He walks you through the installation of the library via Composer and covers what all kinds of functionality it contains. HTTPlug provides an "entry point" and unified interface for the HTTP client of your choosing, complete with interface packages to wrap the most common functionality. He shows how to refactor his Diffbot code to use the package, replacing the previous Guzzle dependency using the virtual package definition HTTPlug provides. He also updates some of the tests to use the HTTPlug package types rather than relying on Guzzle's object return types.

tagged: guzzle http client httplug library abstract tutorial

Link: http://www.sitepoint.com/breaking-free-from-guzzle5-with-php-http-and-httplug/

Cees-Jan Kiewiet:
ReactPHP: HTTP Client
Nov 05, 2015 @ 12:05:14

Cees-Jan Kiewiet has a post on his site focusing on the HTTP client side of the functionality offered by the ReactPHP. In this post he covers the basics of installation and usage with plenty of code examples (and screencasts of it in action).

Aside from a HTTP component ReactPHP also has a HTTP Client component that lets your send out HTTP requests. It is incredibly handy when you need to communicate with for example elasticsearch's REST API, AWS platform through their SDK or the RIPE Atlas API.

He walks you through the simple installation of the library (via Composer) and the code to send a simple request to an example.com domain, returning the HTML contents of the page. He then gets to some more complex examples: sending two requests at the same time, streaming the response body as it arrives and an example based on community feedback - streaming Twitter data. He ends the post with a community example showing the use of the Buzz HTTP client to make simple requests.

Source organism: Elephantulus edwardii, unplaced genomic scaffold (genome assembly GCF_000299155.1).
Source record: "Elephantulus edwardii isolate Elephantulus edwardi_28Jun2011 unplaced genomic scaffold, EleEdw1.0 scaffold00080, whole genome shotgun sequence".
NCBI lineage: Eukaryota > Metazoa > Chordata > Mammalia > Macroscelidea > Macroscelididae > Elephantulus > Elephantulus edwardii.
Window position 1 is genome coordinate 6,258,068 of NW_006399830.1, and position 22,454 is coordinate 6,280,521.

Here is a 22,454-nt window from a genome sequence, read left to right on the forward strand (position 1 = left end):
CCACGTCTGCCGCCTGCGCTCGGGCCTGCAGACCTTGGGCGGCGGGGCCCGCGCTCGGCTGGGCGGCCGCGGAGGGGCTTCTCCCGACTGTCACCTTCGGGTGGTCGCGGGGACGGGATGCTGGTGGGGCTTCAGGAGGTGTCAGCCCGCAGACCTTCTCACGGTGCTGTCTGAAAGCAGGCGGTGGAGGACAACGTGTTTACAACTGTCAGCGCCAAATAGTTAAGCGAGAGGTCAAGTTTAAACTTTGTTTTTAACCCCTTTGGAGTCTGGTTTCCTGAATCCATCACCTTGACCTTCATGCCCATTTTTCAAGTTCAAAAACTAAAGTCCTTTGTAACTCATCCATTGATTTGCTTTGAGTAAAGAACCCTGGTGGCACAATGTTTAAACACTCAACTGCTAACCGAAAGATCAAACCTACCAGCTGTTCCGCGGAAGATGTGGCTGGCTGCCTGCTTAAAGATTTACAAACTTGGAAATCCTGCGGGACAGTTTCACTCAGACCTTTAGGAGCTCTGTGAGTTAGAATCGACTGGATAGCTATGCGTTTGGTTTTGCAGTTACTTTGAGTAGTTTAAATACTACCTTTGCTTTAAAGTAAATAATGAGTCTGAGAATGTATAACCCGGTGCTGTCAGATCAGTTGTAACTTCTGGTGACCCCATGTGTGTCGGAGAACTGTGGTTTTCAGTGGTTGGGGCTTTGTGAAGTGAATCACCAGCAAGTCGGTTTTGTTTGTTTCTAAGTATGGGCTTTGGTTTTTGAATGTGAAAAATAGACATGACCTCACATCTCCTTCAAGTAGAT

tagged: reactphp http client example stream twitter screencast

Link: http://blog.wyrihaximus.net/2015/11/reactphp-http-client/

SitePoint PHP Blog:
Build a Superfast PHP Server in Minutes with Icicle
Sep 17, 2015 @ 11:21:44

The SitePoint PHP blog has posted a new tutorial by Christopher Pitt showing you how to build a PHP server "super fast" with the help of the Icicle/http library and some event-driven programming techniques.

Event-based programming is a strange topic for PHP developers. In a language as procedural; events are little more than function calls. Nothing happens between events, and all meaningful code is still blocking.

Languages like JavaScript show us what PHP could be like if event loops were at the center. Some folks have taken these insights and coded them into event loops and HTTP servers. Today we’re going to create an HTTP server, in PHP. We’ll connect it to Apache to serve static files quickly. Everything else will pass through our PHP HTTP server, based on Icicle.

They start off showing you how to configure your Apache server to rewrite the requests (only for non-existent files) to the PHP handler. From there, he helps you get the Icicle/http library installed and create a simple HTTP server with it's included functionality. He shows how to set up routing using the LeagueRoute package and return correct HTTP response codes based on the result of the request. Finally he shows the use of the LeaguePlates library to render more complex views than just plain-text results.

tagged: tutorial http server icicle league plates route

Link: http://www.sitepoint.com/build-a-superfast-php-server-in-minutes-with-icicle/

Davey Shafik:
GuzzleHTTP VCR
Aug 24, 2015 @ 10:54:54

Davey Shafik has published a post about library he's created that's a sort of "recorder" for connections made with the Guzzle HTTP client - the Guzzle VCR.

A few days ago I pushed out a very small library to help with testing APIs using Guzzle: dshafik/guzzlehttp-vcr. [...] This is a simple middleware that records a request’s response the first time it’s made in a test, and then replays it in response to requests in subsequent runs.

The handler works by recording the responses from the API (ex: the JSON response data) and records them to files (again, JSON). A one-line call turns the "recording" on and points to a directory where the cached files should be stored. He shows how to use it in the constructor of your Guzzle client, setting it up as the "handler" for the requests. He also includes an example of a few unit tests that make use of the recording feature to check the response of a /test endpoint.

tagged: guzzle http client vcr recording response json cache handler

Link: http://daveyshafik.com/archives/69384-guzzlehttp-vcr.html